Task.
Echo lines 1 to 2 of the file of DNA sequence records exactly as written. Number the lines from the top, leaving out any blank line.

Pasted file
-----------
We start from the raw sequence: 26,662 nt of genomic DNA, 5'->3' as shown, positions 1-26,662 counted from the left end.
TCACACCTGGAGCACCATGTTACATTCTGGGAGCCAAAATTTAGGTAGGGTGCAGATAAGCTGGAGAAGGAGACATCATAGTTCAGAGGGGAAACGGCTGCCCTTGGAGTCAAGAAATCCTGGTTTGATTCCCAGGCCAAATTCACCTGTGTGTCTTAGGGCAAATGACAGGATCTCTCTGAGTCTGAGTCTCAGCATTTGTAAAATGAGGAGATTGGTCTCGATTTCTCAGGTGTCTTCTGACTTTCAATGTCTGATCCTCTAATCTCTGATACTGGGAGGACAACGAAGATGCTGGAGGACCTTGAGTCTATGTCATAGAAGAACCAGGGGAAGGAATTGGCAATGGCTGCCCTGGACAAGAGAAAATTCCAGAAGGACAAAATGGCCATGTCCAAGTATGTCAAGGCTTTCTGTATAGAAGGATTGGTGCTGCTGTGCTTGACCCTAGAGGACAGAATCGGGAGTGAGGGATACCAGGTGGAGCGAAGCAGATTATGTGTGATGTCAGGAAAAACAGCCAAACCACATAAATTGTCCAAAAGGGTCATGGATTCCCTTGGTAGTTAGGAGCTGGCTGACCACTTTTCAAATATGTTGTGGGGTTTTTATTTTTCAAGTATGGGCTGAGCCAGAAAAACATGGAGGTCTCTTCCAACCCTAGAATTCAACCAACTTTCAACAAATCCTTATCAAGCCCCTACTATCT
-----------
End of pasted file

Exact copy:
We start from the raw sequence: 26,662 nt of genomic DNA, 5'->3' as shown, positions 1-26,662 counted from the left end.
TCACACCTGGAGCACCATGTTACATTCTGGGAGCCAAAATTTAGGTAGGGTGCAGATAAGCTGGAGAAGGAGACATCATAGTTCAGAGGGGAAACGGCTGCCCTTGGAGTCAAGAAATCCTGGTTTGATTCCCAGGCCAAATTCACCTGTGTGTCTTAGGGCAAATGACAGGATCTCTCTGAGTCTGAGTCTCAGCATTTGTAAAATGAGGAGATTGGTCTCGATTTCTCAGGTGTCTTCTGACTTTCAATGTCTGATCCTCTAATCTCTGATACTGGGAGGACAACGAAGATGCTGGAGGACCTTGAGTCTATGTCATAGAAGAACCAGGGGAAGGAATTGGCAATGGCTGCCCTGGACAAGAGAAAATTCCAGAAGGACAAAATGGCCATGTCCAAGTATGTCAAGGCTTTCTGTATAGAAGGATTGGTGCTGCTGTGCTTGACCCTAGAGGACAGAATCGGGAGTGAGGGATACCAGGTGGAGCGAAGCAGATTATGTGTGATGTCAGGAAAAACAGCCAAACCACATAAATTGTCCAAAAGGGTCATGGATTCCCTTGGTAGTTAGGAGCTGGCTGACCACTTTTCAAATATGTTGTGGGGTTTTTATTTTTCAAGTATGGGCTGAGCCAGAAAAACATGGAGGTCTCTTCCAACCCTAGAATTCAACCAACTTTCAACAAATCCTTATCAAGCCCCTACTATCT